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Frances Crook's blog · 6 May 2016

Rainsbrook: more children being failed

Frances Crook in front of office bookshelves

The latest inspection of Rainsbrook secure training centre has been published this morning. At the time of the inspection it was being run by G4S but MTCNovo took over this week.

The child jail held 61 boys and 13 girls.

This is the third inspection report in the space of a year following the disastrous inspection last spring and the follow-up that found some improvements.

Overall the findings are pretty damning, illustrating how the experiment of secure training centres has failed children for two decades. It has, however, succeeded in providing profits to the security companies running them, although, as G4S has found, that comes at the price of reputation.

The overall effectiveness of Rainsbrook to meet the needs of children was judged to require improvement. Since it opened, staffing has been problematic with a very high turnover and shortages. The very children who need consistency and expertise, don’t get it.

Inspectors found instances of violence and restraint by staff were too frequent. The number of restraints and use of force had increased since the last inspection with an average of 29 incidents each month. The opportunity  to defuse a potential incident was missed on some occasions. In others it appeared young people may have anticipated the restraint situation preparing for this by wearing layers of clothing including outdoor coats and shoes!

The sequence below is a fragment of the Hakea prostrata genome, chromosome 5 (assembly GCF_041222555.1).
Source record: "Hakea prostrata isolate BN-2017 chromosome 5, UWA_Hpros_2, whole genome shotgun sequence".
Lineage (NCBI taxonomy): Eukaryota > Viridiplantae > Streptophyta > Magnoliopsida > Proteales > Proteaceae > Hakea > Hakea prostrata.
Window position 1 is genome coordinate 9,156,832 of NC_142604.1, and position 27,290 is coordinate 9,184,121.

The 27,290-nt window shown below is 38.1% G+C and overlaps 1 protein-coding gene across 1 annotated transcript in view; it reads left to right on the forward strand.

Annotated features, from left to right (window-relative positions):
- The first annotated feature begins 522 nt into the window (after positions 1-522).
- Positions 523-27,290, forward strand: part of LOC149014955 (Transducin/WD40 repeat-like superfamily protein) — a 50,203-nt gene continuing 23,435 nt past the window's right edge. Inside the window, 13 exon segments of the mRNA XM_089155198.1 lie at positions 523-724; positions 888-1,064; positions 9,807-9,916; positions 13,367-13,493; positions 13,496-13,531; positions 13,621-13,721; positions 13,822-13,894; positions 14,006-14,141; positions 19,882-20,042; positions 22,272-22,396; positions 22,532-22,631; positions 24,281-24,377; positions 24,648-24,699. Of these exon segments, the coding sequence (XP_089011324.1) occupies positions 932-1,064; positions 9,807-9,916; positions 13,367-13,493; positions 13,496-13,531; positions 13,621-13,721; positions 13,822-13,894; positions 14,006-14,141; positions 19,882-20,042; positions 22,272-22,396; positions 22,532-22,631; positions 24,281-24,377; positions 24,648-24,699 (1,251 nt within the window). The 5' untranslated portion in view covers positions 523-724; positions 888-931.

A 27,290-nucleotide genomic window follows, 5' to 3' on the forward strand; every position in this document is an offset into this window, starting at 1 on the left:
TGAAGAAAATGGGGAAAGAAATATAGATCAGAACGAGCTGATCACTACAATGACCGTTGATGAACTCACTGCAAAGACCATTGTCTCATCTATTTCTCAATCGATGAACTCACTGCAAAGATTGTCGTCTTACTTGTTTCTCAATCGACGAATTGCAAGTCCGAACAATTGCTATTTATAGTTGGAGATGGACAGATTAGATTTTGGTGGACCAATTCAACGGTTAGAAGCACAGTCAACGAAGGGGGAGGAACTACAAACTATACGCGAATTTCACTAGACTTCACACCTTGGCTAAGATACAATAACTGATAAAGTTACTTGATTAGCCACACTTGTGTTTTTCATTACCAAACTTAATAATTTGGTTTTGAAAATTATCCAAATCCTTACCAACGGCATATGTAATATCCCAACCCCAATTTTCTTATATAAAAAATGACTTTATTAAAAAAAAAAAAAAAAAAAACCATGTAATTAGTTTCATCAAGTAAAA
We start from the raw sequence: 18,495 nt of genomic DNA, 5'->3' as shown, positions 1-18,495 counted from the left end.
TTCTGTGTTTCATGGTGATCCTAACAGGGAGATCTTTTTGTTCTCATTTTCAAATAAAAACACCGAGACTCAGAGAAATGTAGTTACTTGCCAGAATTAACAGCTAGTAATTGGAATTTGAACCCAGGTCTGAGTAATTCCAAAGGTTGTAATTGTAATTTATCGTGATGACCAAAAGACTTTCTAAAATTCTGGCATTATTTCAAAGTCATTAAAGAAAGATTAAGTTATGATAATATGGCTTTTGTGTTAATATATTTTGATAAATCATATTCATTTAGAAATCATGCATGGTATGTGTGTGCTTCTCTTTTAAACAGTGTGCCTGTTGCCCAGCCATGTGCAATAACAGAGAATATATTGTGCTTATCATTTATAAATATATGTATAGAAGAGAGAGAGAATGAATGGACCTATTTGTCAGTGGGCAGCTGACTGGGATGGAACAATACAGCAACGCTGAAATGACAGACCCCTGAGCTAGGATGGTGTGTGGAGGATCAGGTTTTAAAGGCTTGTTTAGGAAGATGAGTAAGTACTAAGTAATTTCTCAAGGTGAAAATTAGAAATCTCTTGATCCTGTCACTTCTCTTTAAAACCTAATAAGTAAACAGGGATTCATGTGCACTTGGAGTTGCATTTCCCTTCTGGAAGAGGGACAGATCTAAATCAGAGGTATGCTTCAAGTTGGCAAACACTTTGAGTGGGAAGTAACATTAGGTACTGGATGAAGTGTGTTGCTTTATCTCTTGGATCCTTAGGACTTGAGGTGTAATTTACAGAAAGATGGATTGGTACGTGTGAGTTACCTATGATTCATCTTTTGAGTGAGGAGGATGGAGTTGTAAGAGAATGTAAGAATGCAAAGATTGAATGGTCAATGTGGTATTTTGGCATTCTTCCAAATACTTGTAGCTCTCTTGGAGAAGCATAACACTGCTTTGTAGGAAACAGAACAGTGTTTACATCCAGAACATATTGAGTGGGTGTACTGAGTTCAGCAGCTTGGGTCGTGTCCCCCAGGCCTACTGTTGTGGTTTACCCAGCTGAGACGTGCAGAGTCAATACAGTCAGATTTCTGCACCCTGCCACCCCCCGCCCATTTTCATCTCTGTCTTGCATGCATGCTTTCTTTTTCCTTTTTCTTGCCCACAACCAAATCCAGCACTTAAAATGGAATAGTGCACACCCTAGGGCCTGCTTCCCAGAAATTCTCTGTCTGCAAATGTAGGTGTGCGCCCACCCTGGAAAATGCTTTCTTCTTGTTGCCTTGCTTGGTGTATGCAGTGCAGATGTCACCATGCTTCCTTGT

Use of single separation has increased and inspectors saw an example where single separation was used but referred to as time out.

We have expressed serious concern about the probity of MTCNovo taking over caring for these children because of its poor record in the US where the company is being investigated for running a jail described by a judge as “horror as should be unrealised anywhere in the civilised world”.

These secure training centres have failed children for two decades. Children have died, children have been injured, children are released back into the community more damaged and emotionally harmed. As a nation we have to learn that we cannot keep inventing new ways to lock up children who simply do not require custody. It puts them in danger, costs a fortune and is morally corrosive to society. Rainsbrook, Medway and Oakhill secure training centres should be closed down.

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